Photo Essay – Central Asia

Vast expanses, sparse populations, multiple languages and great hospitality characterize much of Central Asia. This Middle Ground is a place where the ideals of the Soviet past and traditional culture meet the modern age and an increasingly global marketplace.

Take a moment to check out a photo essay from a Pioneers field worker and photographer as he learns about Turkic peoples and their unique cultures.

In many parts of Central Asia it is customary to offer guests a piece of bread on arrival. As a guest, even if you stop in only briefly, tradition obliges you to partake.

Father and son clean up following the slaughter of a sheep. The meat will be boiled and served with noodles as part of a Beshbarmak, literally a five fingered meal as it is eaten with ones hands.

According to an ancient proverb, horses are the wings of the people. They are treasured possessions, and horsemanship is a much-prized skill.

Plov is a Central Asian dish consisting of fried pieces of meat mixed with fried, shredded carrots, garlic cloves and cooked rice. Shirin paloo is a vegetarian alternative in which the meat is replaced with dried fruit like apricots and raisins.

This Muslim woman is praying at Sulayman Rock, where Sulayman (Solomon—a prophet in the Qur’an) is said to be buried. Women who ascend to the top and slide across a holy rock will, according to legend, give birth to healthy children.

Ornate Muslim tombs serve as time capsules in rural areas. Under Soviet rule, the nomadic lifestyle of the people was curtailed. They moved from venerating nature to embracing Islam. Prior to the 19th century, many tombs were simply marked with antlers or stones. Collections of elaborate memorials and monuments indicated that people became increasingly settled geographically.

The collapse of the Soviet Union opened the door to dramatic change in Central Asia. Pray this little one will be found to be good soil where through perseverance eternal fruit is produced.

Central Asians have experienced temporary bans on different forms of entertainment—opera, ballet and billiards. The ban on billiards clubs came as a result of the belief that they systematically flouted regulations for entertainment establishments to close by midnight.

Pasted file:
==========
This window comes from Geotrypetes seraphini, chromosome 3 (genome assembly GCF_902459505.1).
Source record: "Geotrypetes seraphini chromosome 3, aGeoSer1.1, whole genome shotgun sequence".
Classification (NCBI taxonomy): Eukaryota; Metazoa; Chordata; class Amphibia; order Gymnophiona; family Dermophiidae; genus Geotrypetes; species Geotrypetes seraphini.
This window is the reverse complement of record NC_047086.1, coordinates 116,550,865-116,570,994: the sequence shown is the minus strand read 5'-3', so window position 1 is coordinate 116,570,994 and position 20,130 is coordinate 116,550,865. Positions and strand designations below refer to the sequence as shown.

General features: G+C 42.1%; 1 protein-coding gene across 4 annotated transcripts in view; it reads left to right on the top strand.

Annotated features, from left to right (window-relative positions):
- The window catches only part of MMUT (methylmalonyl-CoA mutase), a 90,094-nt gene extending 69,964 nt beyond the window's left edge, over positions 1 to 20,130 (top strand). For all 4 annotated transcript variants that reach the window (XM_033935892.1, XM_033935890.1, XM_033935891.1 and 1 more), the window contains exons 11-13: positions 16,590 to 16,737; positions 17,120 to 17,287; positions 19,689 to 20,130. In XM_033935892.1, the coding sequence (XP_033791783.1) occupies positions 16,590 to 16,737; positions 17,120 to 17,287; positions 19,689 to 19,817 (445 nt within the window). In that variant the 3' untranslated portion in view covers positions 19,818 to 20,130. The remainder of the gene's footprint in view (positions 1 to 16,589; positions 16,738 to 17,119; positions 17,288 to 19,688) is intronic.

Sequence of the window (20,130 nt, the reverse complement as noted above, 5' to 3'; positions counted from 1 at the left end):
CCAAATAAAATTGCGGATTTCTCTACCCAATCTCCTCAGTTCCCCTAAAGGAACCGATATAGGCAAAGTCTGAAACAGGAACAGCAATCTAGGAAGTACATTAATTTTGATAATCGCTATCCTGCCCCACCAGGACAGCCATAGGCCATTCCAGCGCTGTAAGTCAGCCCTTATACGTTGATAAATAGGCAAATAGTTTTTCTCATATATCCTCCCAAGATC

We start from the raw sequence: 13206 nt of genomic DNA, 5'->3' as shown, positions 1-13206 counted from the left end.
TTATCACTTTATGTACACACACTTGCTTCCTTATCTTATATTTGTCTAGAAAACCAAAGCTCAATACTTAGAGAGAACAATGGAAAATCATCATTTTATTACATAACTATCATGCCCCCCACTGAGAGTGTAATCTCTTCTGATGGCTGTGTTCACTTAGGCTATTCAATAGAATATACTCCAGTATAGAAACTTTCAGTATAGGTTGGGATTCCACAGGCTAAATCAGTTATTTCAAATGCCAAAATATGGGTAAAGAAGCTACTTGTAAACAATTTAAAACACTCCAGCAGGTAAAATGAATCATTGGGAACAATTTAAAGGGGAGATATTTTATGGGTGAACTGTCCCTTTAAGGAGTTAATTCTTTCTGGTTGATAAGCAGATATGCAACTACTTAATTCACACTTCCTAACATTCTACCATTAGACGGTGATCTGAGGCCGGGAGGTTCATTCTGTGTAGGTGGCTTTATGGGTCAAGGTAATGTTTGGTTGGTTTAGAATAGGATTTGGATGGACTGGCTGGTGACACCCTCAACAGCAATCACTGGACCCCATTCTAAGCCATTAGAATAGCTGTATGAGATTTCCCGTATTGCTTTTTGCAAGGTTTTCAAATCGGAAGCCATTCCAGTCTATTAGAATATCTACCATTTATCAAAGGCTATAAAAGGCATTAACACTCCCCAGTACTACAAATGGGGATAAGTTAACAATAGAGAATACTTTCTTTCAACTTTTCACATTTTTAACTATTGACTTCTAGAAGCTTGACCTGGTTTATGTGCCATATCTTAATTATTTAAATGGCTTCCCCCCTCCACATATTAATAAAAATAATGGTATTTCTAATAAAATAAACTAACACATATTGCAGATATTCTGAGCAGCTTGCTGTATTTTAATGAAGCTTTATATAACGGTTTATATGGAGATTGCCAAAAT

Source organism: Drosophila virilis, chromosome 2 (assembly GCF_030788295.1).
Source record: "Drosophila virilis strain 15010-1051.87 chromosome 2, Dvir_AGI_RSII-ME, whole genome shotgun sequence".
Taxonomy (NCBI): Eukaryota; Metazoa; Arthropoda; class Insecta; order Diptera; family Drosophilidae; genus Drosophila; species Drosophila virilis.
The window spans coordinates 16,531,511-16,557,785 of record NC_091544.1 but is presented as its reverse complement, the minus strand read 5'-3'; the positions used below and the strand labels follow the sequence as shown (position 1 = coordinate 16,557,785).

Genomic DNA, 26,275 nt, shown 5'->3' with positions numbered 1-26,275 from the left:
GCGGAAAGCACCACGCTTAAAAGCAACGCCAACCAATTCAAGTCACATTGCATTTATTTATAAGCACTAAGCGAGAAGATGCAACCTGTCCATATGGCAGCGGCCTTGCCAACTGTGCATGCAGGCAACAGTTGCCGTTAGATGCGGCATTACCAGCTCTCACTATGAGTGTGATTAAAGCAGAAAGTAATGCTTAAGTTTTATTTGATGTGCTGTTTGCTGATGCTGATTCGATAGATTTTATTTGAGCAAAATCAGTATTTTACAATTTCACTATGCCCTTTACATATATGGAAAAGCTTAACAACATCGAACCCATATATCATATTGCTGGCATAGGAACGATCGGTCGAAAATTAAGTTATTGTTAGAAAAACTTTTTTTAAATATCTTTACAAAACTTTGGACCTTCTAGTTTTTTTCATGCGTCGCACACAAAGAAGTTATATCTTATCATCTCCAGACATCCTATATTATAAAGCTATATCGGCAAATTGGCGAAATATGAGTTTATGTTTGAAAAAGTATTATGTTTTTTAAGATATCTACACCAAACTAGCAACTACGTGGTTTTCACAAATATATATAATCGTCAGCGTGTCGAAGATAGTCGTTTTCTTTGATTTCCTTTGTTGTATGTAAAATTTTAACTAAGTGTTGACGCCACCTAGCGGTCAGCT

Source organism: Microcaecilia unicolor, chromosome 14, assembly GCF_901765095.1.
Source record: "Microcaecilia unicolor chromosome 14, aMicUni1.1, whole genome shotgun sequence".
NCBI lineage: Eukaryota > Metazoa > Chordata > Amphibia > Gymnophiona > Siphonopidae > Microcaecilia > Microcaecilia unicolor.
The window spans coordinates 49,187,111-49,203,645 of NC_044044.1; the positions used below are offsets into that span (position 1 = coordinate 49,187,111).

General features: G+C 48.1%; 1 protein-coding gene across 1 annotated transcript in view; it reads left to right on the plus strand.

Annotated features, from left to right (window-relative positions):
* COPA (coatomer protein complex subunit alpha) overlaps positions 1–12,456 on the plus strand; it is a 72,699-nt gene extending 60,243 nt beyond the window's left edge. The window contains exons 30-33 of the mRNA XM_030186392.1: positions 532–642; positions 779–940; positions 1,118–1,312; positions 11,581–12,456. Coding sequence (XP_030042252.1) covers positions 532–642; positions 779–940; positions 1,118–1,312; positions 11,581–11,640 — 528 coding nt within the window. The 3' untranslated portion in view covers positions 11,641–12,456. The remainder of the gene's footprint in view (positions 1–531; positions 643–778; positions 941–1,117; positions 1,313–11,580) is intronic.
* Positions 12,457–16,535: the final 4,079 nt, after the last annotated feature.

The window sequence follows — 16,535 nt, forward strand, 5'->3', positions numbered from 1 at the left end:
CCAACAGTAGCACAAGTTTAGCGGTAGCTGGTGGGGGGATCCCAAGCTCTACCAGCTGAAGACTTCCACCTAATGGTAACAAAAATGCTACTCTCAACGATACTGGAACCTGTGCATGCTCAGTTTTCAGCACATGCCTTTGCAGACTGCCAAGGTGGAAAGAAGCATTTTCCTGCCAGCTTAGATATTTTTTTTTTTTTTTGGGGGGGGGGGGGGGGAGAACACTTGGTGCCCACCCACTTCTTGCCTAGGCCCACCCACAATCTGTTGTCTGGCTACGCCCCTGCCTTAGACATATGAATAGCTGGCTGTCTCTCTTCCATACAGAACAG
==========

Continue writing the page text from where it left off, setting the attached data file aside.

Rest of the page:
A wet market is a market selling fresh meat and produce, distinguished from dry markets which sell durable goods such as fabric and electronics. Some wet markets in rural environments also feature the sale of live animals and poultry.

Many local markets illustrate continuing ethnic diversity as Russians and Turkic peoples work and shop alongside one another. Still, the ethnically Russian population continues to fall as perceived instability and nationalism rises.

This little fellow lives in a yurt deep in rural Central Asia. Looking into his eyes I can see his face as a young man and as an old man. Pray with me that the lines that one day crease his face come from smiles and joy in knowing his Creator.

The scene struck me as being familiar to most any American town—an older car on blocks, various parts and tools scattered about and a greasy-handed owner doing his best to make repairs—but in Central Asia they use the metric system.

While under Soviet rule, spare tractor parts were nearly impossible to come by for this Central Asian man. He sold his car to buy equipment for a machine shop so that he could manufacture his own and keep his family and extended family fed.

A minaret, or “lighthouse” in Arabic, is a distinctive architectural structure akin to a tower. They are typically found adjacent to mosques and used to provide a visual focal point. Traditionally they are used as the broadcast point for the Muslim call to prayer.

A mother and daughter stand outside of their yurt, a portable round tent made with skins and felt. In the bowl is kumis, a thick drink of fermented mares milk.

See more from Central Asia in our Middle Ground video series.

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